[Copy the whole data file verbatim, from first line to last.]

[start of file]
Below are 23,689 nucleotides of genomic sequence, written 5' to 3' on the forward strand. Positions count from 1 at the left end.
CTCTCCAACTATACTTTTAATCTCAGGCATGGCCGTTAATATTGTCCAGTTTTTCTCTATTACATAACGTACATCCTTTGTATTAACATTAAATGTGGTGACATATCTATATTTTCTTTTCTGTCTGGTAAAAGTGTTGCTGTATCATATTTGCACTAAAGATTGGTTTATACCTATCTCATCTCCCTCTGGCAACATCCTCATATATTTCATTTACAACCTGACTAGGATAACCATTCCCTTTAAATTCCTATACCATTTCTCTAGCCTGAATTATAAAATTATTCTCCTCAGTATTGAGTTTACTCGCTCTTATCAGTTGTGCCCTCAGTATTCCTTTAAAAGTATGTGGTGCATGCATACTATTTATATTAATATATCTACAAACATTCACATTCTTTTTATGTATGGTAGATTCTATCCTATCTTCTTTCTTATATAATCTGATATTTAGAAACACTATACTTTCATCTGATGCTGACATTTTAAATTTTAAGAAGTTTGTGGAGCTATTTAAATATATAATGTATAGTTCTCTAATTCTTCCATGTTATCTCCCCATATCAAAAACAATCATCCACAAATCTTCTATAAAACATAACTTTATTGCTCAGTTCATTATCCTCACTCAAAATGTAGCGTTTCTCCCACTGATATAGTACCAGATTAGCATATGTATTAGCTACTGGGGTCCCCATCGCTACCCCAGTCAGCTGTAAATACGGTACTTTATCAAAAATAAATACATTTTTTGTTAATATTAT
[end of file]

Below are 23,689 nucleotides of genomic sequence, written 5' to 3' on the forward strand. Positions count from 1 at the left end.
CTCTCCAACTATACTTTTAATCTCAGGCATGGCCGTTAATATTGTCCAGTTTTTCTCTATTACATAACGTACATCCTTTGTATTAACATTAAATGTGGTGACATATCTATATTTTCTTTTCTGTCTGGTAAAAGTGTTGCTGTATCATATTTGCACTAAAGATTGGTTTATACCTATCTCATCTCCCTCTGGCAACATCCTCATATATTTCATTTACAACCTGACTAGGATAACCATTCCCTTTAAATTCCTATACCATTTCTCTAGCCTGAATTATAAAATTATTCTCCTCAGTATTGAGTTTACTCGCTCTTATCAGTTGTGCCCTCAGTATTCCTTTAAAAGTATGTGGTGCATGCATACTATTTATATTAATATATCTACAAACATTCACATTCTTTTTATGTATGGTAGATTCTATCCTATCTTCTTTCTTATATAATCTGATATTTAGAAACACTATACTTTCATCTGATGCTGACATTTTAAATTTTAAGAAGTTTGTGGAGCTATTTAAATATATAATGTATAGTTCTCTAATTCTTCCATGTTATCTCCCCATATCAAAAACAATCATCCACAAATCTTCTATAAAACATAACTTTATTGCTCAGTTCATTATCCTCACTCAAAATGTAGCGTTTCTCCCACTGATATAGTACCAGATTAGCATATGTATTAGCTACTGGGGTCCCCATCGCTACCCCAGTCAGCTGTAAATACGGTACTTTATCAAAAATAAATACATTTTTTGTTAATATTAT